If you think Alaska is taking heat from Outside animal-rights groups about shooting a few wolves, wait until word gets out that we've opened the trapping season on pika.
"How can they do that?" you say.
"What are they thinking about?" you ask.
"What's a pika?" you wonder.
That's the same question I had when the state Board of Game voted to open a trapping season on pika in Game Management Units 12 and 20E last week during its meeting in Fairbanks.
So I did some research on Alaska's newest furbearer by logging on to the Department of Fish and Game's Wildlife Notebook Series (www.adfg.state. ak.us).
pika source: wikipedia
Pikas are thought to have originated in Asia, where all but two of the 19 existing species of pika occur. Fossil remains indicate that the pika family is more than 15 million years old and most likely reached North America by crossing the Bering Land Bridge.
One of the pika's nicknames is "rock rabbit" for its affinity for living in rocky terrain and the fact it's related to the hare family.
Light brown in color, pikas have stocky bodies, short legs and are almost tailless. They are about the size of a large hamster. They tip the scales at a whopping 5 ounces when fully grown, which only takes 40-50 days.
"Smaller than a mountain squirrel but bigger than a vole," is how state wildlife biologist Jeff Gross describes a pika.
Pikas form colonies in mountainous terrain, living in old rock slides, talus slopes or around large boulders. They are vegetarians, feeding on the stems and leaves of various grasses, weeds and small shrubs.
Pikas are renowned for their "haymaking" ability. The rodents spend much of the summer making haystacks out of grass and twigs that they feed on during the winter. The piles of hay are often partially exposed to sunlight, allowing successive layers of hay to cure.
They be cute little industrious buggers but pika are now open game for trappers in Tok.
At the request of a local advisory committee, the Alaska Board of Game last week voted to classify pika as a furbearer in Game Management Units 12 and 20E near Tok. That means people can trap them. And since there is no bag limit, they can trap as many as they want.
Which begs the question: Why in the world would anyone want to trap a pika?
"Historically people have stated they've harvested them before and eaten them," said Gross, the man charged with monitoring the pika population in Units 12 and 20E. "Evidently people have utilized their pelts in the past."
For what, doll clothes?
Most of Gross' knowledge of pikas comes from conversations with sheep hunters who encounter them while hunting in alpine country. The biologist isn't too worried about the pika population plummeting as a result of opening the trapping season around Tok.
"The biggest use I see is sheep hunters taking them for food," said Gross.
Which begs another question: What in the world would you shoot them with? Even with a .22 you would probably stand a good chance of blowing a pika to smithereens.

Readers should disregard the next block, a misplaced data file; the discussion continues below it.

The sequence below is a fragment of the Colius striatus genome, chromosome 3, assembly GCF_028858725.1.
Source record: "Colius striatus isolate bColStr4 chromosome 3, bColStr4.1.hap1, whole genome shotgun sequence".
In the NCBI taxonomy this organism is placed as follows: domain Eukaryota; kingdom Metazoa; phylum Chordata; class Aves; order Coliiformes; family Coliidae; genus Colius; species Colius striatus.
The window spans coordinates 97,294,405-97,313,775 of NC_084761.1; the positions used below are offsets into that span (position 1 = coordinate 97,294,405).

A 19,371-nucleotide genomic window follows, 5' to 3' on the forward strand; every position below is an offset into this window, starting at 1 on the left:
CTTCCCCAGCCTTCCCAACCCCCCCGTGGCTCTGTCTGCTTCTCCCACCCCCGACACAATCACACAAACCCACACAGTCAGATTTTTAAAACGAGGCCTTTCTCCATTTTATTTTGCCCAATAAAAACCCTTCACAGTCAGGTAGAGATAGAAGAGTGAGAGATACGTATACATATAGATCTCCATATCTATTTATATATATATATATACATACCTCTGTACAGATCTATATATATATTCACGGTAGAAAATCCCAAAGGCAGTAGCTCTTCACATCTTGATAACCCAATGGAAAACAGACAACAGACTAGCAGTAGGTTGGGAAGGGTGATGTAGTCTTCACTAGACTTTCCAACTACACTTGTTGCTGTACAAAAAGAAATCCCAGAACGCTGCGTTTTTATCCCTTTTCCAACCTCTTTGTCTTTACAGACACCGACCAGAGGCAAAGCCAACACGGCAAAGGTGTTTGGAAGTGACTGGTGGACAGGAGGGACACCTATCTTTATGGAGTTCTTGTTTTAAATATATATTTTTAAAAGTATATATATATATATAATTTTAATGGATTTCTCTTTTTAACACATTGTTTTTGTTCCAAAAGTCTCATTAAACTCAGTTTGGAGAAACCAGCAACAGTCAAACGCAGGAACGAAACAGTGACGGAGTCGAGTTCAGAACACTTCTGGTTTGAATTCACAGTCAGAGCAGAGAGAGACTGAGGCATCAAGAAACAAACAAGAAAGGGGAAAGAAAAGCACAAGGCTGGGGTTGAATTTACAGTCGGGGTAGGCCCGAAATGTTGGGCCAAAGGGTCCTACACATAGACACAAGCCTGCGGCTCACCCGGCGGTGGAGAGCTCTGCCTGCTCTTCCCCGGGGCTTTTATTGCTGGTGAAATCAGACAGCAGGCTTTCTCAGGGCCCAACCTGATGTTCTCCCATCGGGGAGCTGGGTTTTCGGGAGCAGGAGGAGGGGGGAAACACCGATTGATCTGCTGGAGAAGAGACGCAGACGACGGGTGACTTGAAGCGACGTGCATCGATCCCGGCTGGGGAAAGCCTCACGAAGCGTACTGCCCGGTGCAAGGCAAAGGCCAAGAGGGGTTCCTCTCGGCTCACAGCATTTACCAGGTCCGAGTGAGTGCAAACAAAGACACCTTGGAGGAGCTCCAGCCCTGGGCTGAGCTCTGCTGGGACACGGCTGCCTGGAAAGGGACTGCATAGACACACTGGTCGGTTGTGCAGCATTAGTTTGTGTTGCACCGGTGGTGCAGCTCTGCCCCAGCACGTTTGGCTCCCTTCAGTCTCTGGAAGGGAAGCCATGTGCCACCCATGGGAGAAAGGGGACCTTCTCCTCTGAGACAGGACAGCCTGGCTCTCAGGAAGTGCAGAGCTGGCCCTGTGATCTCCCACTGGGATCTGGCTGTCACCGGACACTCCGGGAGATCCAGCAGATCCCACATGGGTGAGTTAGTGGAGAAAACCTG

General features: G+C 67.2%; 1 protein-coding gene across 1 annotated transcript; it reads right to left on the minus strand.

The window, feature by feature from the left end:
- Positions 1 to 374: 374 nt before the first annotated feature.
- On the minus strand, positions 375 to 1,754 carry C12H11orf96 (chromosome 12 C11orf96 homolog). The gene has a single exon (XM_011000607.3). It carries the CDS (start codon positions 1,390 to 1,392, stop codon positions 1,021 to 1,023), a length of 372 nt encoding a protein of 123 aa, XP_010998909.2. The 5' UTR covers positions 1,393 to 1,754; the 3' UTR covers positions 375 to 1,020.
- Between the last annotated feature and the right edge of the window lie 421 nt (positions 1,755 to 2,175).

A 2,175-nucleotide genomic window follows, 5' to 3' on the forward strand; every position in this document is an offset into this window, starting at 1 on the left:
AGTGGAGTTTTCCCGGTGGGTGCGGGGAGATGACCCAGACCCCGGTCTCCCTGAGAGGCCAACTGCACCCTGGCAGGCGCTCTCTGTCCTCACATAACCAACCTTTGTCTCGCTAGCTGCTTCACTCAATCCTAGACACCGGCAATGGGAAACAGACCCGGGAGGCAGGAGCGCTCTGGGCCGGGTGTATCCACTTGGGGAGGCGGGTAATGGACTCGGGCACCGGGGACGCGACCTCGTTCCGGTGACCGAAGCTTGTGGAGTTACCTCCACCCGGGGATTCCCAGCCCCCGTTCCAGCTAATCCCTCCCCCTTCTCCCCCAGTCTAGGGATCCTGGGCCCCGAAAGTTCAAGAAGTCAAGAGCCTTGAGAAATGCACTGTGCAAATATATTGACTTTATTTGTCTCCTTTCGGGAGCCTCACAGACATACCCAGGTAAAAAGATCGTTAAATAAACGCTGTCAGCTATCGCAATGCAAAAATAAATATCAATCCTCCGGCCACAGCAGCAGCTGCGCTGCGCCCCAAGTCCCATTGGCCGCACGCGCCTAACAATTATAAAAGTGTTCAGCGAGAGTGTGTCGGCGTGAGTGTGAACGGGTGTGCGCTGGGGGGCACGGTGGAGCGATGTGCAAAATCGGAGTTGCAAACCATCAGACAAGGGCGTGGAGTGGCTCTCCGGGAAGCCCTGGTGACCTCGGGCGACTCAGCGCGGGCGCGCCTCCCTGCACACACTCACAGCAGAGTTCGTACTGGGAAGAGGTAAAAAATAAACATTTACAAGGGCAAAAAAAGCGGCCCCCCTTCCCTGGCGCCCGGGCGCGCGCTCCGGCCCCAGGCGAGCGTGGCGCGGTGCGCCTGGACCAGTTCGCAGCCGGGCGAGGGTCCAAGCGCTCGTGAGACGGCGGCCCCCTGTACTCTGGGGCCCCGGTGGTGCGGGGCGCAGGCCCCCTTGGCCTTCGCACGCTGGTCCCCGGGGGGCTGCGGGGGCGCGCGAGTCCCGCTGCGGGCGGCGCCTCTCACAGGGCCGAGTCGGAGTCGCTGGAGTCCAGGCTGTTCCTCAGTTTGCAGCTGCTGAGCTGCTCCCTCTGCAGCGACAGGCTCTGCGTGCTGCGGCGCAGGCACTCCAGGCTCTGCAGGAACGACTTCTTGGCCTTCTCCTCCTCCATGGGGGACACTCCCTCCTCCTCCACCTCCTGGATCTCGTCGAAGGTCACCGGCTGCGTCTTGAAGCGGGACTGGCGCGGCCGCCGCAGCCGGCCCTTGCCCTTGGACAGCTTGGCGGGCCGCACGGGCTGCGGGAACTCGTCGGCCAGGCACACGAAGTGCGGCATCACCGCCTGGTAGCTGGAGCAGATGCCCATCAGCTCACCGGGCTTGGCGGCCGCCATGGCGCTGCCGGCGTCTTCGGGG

For sheep hunters, though, it might not be a bad option for cutting down on weight. Leave the oatmeal, Top Ramen and Lipton noodles at home and eat pika for breakfast, lunch and dinner.
And from what I'm told, pika doesn't taste too bad.
"They're tasty little devils," said Rita St. Louis, a former wildlife biologist who now works as an administrator for the Department of Fish and Game in Fairbanks.
Years ago, St. Louis spent some time trapping pika in the Washington Cascades with her ex-husband for parasite surveys. They used large mousetraps to catch pika and roasted the meat over campfires.
"They taste pretty good, like rabbit or squirrel," said St. Louis. "It's a nice, mild-flavored meat."
But St. Louis acknowledged, "It takes quite a few pika to make a meal."
It's just a matter of time, though, before the pika poop hits the fan. Once groups like Friends of Animals, Defenders of Wildlife and People for the Ethical Treatment of Animals get wind of the pika predicament in Alaska, things will get ugly
If animal-rights activists don't think Alaska has sufficient biological evidence to back up its aerial wolf killing program, an often-recited mantra, I shudder to think how they will react to the looming threat against the pika population.
After all, nobody has a clue as to how many pika are in Alaska. In fact, there are probably a lot of people out there who don't have a clue we even have pika in Alaska.
I can see the full-page ads in USA Today now. "SAVE ALASKA'S PIKAS!" it will read in big bold letters accompanied by a cute, close-up photo of a pika nibbling on a blade of grass.
A national campaign will be started to raise awareness of the pika plight in Alaska. Money will pour in to help protect pikas. Tourists will boycott Alaska to protest the killing of pika.
A ballot initiative will be launched by a group calling itself Pals of Pika to ban trapping of pika in Alaska.
Gov. Frank Murkowski, meanwhile, will vow not to bow to the pika protesters and proclaim that Alaska's pika control program is based on sound science and broad public support, even though most of the public don't have a clue what a pika is, including the governor.
Just you wait and see.
You read it here first.
News-Miner outdoors editor Tim Mowry can be reached at 459-7587 or firstname.lastname@example.org .